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LA Theater Review

LA Review: 'Cobb'

LA Review: 'Cobb'
Photo Source: Sherry Netherland
Legendary baseball player Ty Cobb (1886–1961), of the Detroit Tigers, was the first inductee to the Baseball Hall of Fame. He broke many performance records that remain unsurpassed, yet he was widely regarded by his peers and others as an unscrupulous jerk. A Georgia native reputed to be a diehard racist and an all-around difficult person, Cobb proves to be an excellent subject for Lee Blessing's thoughtful biographical drama, an intriguing examination of celebrity myth versus behind-the-scenes reality. Director Gregg T. Daniel and a taut four-member ensemble parlay Blessings' funny and affecting script into a swift-paced and entertaining 90 minutes.

The playwright provides fascinating details about the turbulent events in Cobb's personal life that shaped his complex personality, in a tale that transcends the world of professional sports to offer widely relevant themes. Though the story framework might sound a bit odd, Blessing packs a lot of edifying information within the episodes. His framing device proves fluid and functional. Presumably entering from the grave, Cobb (Kent Butler) addresses the audience, reflecting back on his life and career. He's soon joined by incarnations of himself at two separate points in his life—the 20-something rookie, nicknamed Peach (as in Georgia peach), played by Daniel Sykes, and the middle-aged Ty, played by Bert Emmett. It's interesting to see these three versions of Cobb arguing over details about the past, suggesting Cobb's internalized conflicts. Among the life events that weighed heavily on Cobb's psyche was his mother's accidental—or perhaps deliberate—shooting of his father, killing him.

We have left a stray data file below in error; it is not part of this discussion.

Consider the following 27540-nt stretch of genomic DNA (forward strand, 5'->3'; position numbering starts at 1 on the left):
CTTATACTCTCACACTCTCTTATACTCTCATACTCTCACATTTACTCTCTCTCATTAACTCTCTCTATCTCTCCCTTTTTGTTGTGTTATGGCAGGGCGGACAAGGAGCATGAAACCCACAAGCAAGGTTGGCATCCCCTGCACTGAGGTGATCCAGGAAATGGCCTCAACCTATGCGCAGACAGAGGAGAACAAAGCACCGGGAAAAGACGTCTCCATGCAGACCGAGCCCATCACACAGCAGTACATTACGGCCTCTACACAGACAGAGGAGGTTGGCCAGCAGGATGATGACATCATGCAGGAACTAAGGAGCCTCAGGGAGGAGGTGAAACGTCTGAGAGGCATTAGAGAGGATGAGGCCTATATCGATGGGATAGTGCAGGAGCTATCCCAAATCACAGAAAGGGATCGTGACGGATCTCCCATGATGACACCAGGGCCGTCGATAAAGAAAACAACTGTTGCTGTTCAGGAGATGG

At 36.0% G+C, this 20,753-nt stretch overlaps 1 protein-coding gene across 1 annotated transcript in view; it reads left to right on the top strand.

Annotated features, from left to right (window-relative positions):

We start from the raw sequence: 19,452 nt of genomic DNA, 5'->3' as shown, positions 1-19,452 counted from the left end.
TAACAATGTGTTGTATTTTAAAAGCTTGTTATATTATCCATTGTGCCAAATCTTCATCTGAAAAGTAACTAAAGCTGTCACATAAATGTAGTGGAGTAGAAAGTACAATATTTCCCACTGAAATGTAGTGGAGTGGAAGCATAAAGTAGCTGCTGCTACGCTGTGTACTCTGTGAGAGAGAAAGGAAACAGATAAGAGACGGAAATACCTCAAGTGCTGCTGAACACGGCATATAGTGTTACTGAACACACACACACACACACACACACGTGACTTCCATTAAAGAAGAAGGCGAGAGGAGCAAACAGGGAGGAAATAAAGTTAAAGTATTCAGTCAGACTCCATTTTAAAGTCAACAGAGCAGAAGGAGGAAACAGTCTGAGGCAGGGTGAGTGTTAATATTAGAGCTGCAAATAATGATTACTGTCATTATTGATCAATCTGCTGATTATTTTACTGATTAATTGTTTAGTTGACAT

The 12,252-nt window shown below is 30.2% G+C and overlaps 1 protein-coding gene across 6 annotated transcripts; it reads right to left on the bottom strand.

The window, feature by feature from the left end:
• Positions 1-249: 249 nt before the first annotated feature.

Allowing for further challenges to Cobb's version of the truth are the viewpoints that come from Oscar Charleston (Jason DeLane), an African-American contemporary of his, a promising player from another team who never reached Cobb's level of fame. The narrative's excursions down memory lane are enhanced by terrific projected photos, Chris Winfield's baseball-diamond set, and Steve Shaw's evocative sound design.

Daniel's no-fuss approach to staging this intimate play wisely puts the emphasis on the superb performers. The youthful zeal of the superstar-to-be is deftly conveyed in Sykes' winning portrayal, which subtly foreshadows Cobb's darker side. Butler and Emmett convincingly play the jaded former celebrity looking back on the past with a mixture of pride and anger. DeLane is a perfect wild-card counterpart to this trio, with his edifying and amusing perspective on the recollections being expressed.

Presented by Group Rep at the Lonny Chapman Theatre, 10900 Burbank Blvd., North Hollywood. Feb. 25–April 21. Schedule varies. (818) 763-5990 or

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